This last 2013 issue of Open Praxis brings together nine articles which were awarded an ICDE prize for Innovation and Best Practice in the field of open and distance education. They describe innovative practices or research in a wide variety of areas.


These ICDE prizes, which aimed to stimulate innovation and best practice in open, distance, flexible, online and e-learning, were awarded in the 25th ICDE International Conference, 16-18th October 2013, held in Tianjin (China).

The scientific committee of the conference pre-selected 27 papers among those submitted to the conference and proposed for the prize (169 candidates). Out of these, nine papers were selected as the winners by the Editorial Board of Open Praxis, on the themes of Open Educational Resources and intercultural aspects, Learning analytics, Mobile learning, Impact, Teaching quality, and Leadership. Awarded papers were selected considering both the conference and the journal's general criteria. Special consideration was given to the following selection criteria: overall clarity, innovation, good practice, transferability, impact and overall quality.

Du Ruo and Yang Xiaotang were awarded the ICDE KNOU prize on the theme of mobile learning for their paper Build optional digital textbooks for distance learners. The authors of this paper explore a new type of e-books, the “digital textbooks”, mainly in four areas: definition, tools, technology and functions, based on research on mobile learning and ubiquitous learning. As they contend, supporting different learners successfully in a digital age, will depend on how well those new media and new technology are used when building smarter learning materials and learning environments. It is essential to carry out research to evidence how these media are actually supporting learners, and this paper provides an example of such research.

The prize on the theme of leadership was awarded to Khar Thoe Ng, Suma Parahakaran, Rhea Febro, Egbert Weisheit and Tan Luck Lee for their paper Promoting sustainable living in the borderless world through blended learning platforms. The authors remind us that the definition of learning space has become broader over the past decade through blended learning platforms incorporating emerging digital and non-digital learning tools. The paper reports recent studies on the development of blended learning platforms to promote sustainable living. It focuses on in-service teachers’ understanding of, as well as the attitudes towards, Education for Sustainable Development and the three essential skills that are required for sustainable living, i.e. thinking, technology and living skills. These include cooperative learning and communication skills developed by their students through sharing of resources in e-platforms with easy access information and cross-cultural learning opportunities. The concept of “borderless school” illustrates very well the current trend in lifelong learning.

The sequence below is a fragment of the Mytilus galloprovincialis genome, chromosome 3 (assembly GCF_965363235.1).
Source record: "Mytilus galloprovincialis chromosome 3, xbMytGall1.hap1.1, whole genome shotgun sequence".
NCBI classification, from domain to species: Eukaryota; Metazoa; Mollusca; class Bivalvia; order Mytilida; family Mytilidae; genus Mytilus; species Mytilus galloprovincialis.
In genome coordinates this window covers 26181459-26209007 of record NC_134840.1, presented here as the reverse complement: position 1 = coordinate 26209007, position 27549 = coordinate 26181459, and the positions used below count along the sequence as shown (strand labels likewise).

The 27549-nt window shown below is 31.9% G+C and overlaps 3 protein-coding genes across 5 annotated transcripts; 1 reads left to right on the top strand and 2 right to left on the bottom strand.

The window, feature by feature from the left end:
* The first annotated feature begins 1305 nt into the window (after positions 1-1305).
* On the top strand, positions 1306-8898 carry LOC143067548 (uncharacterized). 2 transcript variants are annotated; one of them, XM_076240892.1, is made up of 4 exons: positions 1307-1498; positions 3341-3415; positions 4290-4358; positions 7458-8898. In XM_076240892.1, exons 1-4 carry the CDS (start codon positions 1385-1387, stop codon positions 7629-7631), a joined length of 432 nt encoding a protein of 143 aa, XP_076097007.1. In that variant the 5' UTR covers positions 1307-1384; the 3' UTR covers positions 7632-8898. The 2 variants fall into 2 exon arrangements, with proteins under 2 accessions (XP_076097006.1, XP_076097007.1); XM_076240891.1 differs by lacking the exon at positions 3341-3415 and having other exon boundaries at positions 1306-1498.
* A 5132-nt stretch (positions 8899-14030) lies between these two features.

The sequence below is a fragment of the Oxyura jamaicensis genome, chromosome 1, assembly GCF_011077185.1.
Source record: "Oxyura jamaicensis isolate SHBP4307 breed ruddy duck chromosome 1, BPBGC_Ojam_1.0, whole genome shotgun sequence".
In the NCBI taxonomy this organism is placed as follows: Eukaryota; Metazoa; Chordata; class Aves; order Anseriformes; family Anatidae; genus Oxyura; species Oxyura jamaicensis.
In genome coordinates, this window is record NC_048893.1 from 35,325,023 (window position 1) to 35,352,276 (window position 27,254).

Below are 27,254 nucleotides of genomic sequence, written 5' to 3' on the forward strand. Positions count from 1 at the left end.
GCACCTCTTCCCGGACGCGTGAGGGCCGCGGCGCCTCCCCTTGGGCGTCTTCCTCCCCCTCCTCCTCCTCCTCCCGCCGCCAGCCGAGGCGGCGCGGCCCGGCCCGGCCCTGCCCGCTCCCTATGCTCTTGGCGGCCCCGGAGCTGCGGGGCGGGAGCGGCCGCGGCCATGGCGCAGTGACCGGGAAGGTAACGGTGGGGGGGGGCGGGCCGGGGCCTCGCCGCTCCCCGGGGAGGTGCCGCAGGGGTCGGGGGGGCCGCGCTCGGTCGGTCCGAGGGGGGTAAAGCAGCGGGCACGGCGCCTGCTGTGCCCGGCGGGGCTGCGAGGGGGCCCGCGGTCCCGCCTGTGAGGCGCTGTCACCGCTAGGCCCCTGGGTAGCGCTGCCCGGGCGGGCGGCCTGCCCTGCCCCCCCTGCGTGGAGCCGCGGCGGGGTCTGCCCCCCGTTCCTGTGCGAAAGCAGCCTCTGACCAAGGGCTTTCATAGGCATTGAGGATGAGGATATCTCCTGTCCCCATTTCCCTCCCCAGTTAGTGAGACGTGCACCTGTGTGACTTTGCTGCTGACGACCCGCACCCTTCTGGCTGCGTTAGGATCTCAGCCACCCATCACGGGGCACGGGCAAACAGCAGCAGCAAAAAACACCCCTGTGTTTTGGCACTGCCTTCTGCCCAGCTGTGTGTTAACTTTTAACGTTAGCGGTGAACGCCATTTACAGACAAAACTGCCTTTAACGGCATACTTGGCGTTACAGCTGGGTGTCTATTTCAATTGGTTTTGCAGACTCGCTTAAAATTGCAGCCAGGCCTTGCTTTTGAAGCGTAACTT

On the theme of learning analytics, the prize was awarded to Dewi Juliah Ratnaningsih for her paper Open and Distance Education Systems: Do They Enhance Graduates’ Soft Skills? (The results from 2009 Universitas Terbuka Tracer Study). The research carried out by the author of this paper showed that open and distance education learning systems improve students’ soft skills. Among others, soft skill attributes such as independence, responsibility, self-confidence, creativity, problem resolution, communication, project management and time management, were developed during their learning process. Another issue addressed referred to which soft skills acquired by graduates are required by stakeholders at work. Even though the results presented were obtained in 2009, their analysis has been framed by an extensive and updated review of literature, and interpreted in relation to more recent research studies, being meaningful for the current context.

There were three prizes awarded on the theme of OER and intercultural aspects.

William Jobe, in A Kenyan Cloud School. Massive Open Online & Ongoing Courses for Blended and Lifelong Learning, describes a research carried out to tackle secondary school dropout rates in Kenya, through the Kenyan Cloud School (which contains all the courses taught at the secondary level in Kenya), addressing as well the lack of research regarding MOOCs and OERs in secondary schools in developing countries. It is a powerful example of how these open access courses can help to prevent secondary school dropout. Potential successes from this project, and the lessons learned, can inspire and guide similar efforts in other developing regions to further explore the potential of educational efforts that utilize MOOCs, digital badges and Mobile Learning.